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Home Editorials of Interest Taipei Times Working together to create a new society

Working together to create a new society

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Tomorrow, president-elect Tsai Ing-wen (蔡英文) is to be sworn in as the nation’s president. Officially, she will become president of the Republic of China (ROC). However, the world will know her as the president of Taiwan. The occasion represents a fresh start in many ways — for she is also the nation’s first female head of state.

On May 20, 1996, then-president Lee Teng-hui (李登輝) started his second term as president, this time as the first directly elected ROC president. It was the beginning of a new epoch for Taiwan, the democratic era born of the “silent revolution.”

Four years later, on May 20, 2000, Chen Shui-bian (陳水扁) was inaugurated as president, overseeing Taiwan’s first post-war period transfer of political power and bringing the Democratic Progressive Party (DPP) into government. Chen secured a second term, but it was hardly plain sailing: the “one country on each side” of the Taiwan Strait concept he proposed in 2002 was quite at odds with the “four noes and one without” assurances he had made in his 2000 inaugural address.

The year 2008 saw President Ma Ying-jeou (馬英九) restore the Chinese Nationalist Party (KMT) to power, and despite being elected for a second term in 2012, his administration made all too apparent the fact that the KMT is essentially a foreign regime, which led to the party’s recent implosion.

Tsai has resurrected the DPP. True, she failed in her bid for the presidency in 2012, but this year’s elections saw her party savaging the KMT, winning not only the presidency, but a legislative majority as well.

The KMT and the Chinese Communist Party (CCP) are forces obstructing the development of Taiwan’s democracy; both will be keeping an eye on the new government, united in their views on what China is. One can imagine how difficult things will be for Tsai and the DPP.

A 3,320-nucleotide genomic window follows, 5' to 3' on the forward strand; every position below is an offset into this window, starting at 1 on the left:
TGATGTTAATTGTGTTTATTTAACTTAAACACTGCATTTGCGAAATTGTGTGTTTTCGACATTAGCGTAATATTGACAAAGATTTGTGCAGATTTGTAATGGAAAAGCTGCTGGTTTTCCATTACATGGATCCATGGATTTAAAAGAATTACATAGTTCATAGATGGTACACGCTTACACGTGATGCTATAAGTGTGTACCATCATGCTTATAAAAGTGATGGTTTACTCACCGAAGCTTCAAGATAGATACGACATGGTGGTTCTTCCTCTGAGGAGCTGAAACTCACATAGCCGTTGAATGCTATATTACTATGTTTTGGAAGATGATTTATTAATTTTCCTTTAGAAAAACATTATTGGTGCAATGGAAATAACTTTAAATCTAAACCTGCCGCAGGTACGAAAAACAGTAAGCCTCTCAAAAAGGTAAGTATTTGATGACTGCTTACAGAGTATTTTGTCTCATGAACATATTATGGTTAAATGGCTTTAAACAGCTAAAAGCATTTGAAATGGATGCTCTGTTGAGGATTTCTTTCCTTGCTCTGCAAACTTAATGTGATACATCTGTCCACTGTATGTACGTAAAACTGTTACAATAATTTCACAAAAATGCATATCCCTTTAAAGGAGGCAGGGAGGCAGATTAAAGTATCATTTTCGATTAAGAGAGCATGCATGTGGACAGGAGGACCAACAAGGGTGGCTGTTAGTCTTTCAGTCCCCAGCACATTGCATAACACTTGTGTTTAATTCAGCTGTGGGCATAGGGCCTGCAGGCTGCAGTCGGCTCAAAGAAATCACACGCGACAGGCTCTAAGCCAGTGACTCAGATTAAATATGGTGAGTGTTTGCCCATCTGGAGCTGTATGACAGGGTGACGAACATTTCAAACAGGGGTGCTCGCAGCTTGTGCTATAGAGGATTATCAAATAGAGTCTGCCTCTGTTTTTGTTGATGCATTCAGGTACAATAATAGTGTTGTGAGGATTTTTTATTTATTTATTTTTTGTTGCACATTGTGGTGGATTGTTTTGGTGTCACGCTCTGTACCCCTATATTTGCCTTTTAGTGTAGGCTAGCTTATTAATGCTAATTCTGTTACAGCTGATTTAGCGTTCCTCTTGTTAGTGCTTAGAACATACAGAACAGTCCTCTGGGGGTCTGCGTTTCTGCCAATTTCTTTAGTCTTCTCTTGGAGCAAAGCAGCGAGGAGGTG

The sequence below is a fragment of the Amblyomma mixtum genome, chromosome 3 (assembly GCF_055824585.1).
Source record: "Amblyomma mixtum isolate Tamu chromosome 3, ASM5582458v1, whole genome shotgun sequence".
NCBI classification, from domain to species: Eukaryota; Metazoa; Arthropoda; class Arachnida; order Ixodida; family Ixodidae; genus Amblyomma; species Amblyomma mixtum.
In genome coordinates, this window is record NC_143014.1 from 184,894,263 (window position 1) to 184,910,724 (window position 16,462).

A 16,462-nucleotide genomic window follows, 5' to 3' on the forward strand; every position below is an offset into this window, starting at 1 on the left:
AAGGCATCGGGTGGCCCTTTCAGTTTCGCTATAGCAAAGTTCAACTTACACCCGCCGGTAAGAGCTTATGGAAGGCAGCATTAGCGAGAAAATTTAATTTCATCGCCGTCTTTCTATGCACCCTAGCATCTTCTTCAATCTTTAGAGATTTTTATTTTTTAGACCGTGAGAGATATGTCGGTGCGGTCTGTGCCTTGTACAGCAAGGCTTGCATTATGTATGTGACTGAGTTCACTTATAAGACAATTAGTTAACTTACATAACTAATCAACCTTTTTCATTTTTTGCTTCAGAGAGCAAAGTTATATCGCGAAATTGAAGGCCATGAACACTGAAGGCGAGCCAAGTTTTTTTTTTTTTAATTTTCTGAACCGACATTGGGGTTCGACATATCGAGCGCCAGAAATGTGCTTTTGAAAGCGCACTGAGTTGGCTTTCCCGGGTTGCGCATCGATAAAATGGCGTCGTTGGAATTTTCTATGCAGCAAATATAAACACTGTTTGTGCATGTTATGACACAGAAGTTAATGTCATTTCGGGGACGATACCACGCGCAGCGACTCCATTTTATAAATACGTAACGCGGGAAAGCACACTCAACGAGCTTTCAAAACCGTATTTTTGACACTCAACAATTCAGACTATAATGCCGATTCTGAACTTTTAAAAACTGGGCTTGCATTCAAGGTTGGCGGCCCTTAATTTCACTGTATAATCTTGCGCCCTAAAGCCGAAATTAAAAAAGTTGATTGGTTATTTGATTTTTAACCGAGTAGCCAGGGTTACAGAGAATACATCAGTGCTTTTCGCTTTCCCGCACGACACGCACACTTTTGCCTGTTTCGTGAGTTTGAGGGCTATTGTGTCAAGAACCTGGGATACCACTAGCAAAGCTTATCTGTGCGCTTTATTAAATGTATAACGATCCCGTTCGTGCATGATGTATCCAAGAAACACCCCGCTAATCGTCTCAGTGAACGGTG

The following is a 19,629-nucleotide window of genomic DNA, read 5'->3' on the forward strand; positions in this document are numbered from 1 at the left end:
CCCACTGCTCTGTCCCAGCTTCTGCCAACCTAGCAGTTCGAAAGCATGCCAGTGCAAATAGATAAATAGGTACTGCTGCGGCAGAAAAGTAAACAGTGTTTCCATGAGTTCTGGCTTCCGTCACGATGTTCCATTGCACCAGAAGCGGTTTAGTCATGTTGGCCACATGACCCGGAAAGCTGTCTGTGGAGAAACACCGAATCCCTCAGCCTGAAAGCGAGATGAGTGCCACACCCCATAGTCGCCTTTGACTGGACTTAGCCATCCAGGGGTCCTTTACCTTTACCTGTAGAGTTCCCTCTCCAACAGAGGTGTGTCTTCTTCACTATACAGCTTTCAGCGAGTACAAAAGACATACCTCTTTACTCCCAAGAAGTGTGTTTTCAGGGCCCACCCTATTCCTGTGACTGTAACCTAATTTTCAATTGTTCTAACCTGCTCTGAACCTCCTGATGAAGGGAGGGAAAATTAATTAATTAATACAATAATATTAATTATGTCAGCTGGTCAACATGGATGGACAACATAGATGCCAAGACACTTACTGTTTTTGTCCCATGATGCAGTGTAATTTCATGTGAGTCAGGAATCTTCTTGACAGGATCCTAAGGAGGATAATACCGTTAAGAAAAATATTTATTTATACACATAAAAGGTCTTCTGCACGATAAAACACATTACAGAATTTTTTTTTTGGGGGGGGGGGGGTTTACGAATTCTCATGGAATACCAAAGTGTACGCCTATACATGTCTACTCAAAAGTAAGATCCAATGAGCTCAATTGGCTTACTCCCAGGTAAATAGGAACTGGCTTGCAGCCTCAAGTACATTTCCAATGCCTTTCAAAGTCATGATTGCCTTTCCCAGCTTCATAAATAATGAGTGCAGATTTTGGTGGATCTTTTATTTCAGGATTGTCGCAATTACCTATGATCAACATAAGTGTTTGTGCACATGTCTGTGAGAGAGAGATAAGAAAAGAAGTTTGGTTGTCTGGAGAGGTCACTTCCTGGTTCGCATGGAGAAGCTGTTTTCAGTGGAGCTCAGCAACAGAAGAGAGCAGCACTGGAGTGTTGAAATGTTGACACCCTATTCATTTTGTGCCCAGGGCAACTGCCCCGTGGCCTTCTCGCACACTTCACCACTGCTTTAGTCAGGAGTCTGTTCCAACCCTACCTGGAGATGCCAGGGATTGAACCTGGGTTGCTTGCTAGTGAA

With Tsai’s inauguration tomorrow, it will not only be Taiwanese waiting with anticipation for what she will say in her address: the governments and peoples of many countries around the world will be watching to see in what political direction she intends to take the country. The People’s Republic of China (PRC) will certainly be scrutinizing her every word.

This is to be the DPP’s second stab at governing. It might take two terms of a Tsai administration, with the KMT consigned to opposition, for Taiwanese politics to settle down. However, it is crucial that Tsai builds upon what has gone before, while also taking the nation in a new direction.

Yes, Tsai needs to proceed with caution and not upset the applecart too much. She absolutely cannot allow herself to make the same mistakes Chen did in his 2000 inaugural address, when he made the “four noes and one without” assurances.

She needs to be soft yet resolute, and in her address she needs to express Taiwan’s aspirations for prosperous development and for furthering freedom and justice. Caught between the KMT and the CCP, the 23 million people in this country simply seek the normalization of their small yet beautiful nation. How could the world deny them that?

Lee was a symbol of the intellectual elite emerging from the flames of Japanese colonial rule. Chen was born in the post-war period and represented a local, Taiwanese force emboldened by and emerging from the Kaohsiung Incident. Tsai, also born in the post-war period, is less shackled to the Kaohsiung Incident and represents the next generation.

Now is the time for everyone in this nation, irrespective of their roots or where their families originally came from, to work together to rebuild this nation and to create a new society. Now is the time for Taiwan to have new national aspirations, working toward a new vision of society.

Lee Min-yung is a poet.

Translated by Paul Cooper


Source: Taipei Times - Editorials 2016/05/19



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Newsflash

Tibetans living in Taiwan and Taiwanese gather to shout “Free Tibet” in Taipei yesterday to mark the 50th anniversary of the unsuccessful 1959 revolt against China that sent Tibetan spiritual leader the Dalai Lama into exile.
PHOTO: AP

Thousands of Tibet supporters gathered in Taipei yesterday for a marathon concert organized by civic groups as part of a series of activities to commemorate the 1959 uprising in Tibet. Chanting “Free Tibet” and “Long live the Dalai Lama,” the crowd waved banners and Tibetan flags.

In unison, the crowd signed the letter “T” for Tibet with their arms after watching a short video clip of a speech by Tibetan spiritual leader the Dalai Lama, who invoked a blessing on the performers and the future of Taiwan.